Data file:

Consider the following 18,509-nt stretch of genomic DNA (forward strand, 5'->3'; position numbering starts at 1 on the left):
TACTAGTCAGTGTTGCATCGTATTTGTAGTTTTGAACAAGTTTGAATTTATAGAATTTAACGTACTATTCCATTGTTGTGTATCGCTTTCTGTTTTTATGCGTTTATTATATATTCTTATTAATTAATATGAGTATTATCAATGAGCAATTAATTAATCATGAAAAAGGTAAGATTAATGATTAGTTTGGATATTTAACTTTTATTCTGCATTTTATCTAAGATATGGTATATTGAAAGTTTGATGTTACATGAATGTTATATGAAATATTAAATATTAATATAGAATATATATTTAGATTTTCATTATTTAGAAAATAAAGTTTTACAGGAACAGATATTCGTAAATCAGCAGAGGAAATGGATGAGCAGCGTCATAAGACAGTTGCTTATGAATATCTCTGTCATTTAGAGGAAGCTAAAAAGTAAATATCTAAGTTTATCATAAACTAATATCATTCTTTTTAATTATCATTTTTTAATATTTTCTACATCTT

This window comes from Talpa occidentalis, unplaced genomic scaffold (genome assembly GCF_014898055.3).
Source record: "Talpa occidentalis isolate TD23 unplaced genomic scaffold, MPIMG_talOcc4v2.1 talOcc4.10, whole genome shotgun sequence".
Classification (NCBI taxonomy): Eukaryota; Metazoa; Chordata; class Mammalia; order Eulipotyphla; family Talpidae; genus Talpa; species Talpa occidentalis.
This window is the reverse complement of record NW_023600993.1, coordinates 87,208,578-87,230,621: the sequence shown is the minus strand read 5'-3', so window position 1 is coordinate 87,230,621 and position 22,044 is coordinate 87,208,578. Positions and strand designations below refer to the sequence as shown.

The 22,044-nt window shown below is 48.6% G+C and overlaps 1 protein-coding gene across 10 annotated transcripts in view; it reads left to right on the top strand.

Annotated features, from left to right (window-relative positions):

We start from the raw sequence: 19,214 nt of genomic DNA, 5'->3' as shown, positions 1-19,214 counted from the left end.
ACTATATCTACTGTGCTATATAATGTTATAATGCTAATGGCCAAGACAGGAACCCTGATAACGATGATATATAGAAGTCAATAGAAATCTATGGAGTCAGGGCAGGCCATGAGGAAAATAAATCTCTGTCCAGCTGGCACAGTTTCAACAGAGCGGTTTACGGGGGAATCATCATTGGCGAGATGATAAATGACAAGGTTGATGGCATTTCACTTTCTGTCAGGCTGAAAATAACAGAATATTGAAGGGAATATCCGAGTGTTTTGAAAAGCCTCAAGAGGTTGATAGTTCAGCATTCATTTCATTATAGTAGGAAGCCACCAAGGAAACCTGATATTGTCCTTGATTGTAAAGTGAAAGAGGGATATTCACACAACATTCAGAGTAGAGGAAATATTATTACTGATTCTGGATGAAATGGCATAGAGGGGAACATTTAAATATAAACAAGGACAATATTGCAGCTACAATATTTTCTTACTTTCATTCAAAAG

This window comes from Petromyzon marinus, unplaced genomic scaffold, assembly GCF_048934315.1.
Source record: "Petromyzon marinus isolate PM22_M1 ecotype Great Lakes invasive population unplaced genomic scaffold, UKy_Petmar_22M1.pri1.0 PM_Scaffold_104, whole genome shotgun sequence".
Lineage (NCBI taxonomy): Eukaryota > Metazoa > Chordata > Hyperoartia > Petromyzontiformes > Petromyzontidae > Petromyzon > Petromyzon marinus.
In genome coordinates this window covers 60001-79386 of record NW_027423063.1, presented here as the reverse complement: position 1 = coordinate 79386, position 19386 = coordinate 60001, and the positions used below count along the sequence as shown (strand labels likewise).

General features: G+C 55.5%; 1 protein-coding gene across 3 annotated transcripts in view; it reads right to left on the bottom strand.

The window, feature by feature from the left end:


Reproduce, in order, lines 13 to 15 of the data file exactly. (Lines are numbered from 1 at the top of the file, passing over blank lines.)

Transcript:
Lineage (NCBI taxonomy): Eukaryota > Metazoa > Chordata > Hyperoartia > Petromyzontiformes > Petromyzontidae > Petromyzon > Petromyzon marinus.
In genome coordinates this window covers 60001-79386 of record NW_027423063.1, presented here as the reverse complement: position 1 = coordinate 79386, position 19386 = coordinate 60001, and the positions used below count along the sequence as shown (strand labels likewise).

General features: G+C 55.5%; 1 protein-coding gene across 3 annotated transcripts in view; it reads right to left on the bottom strand.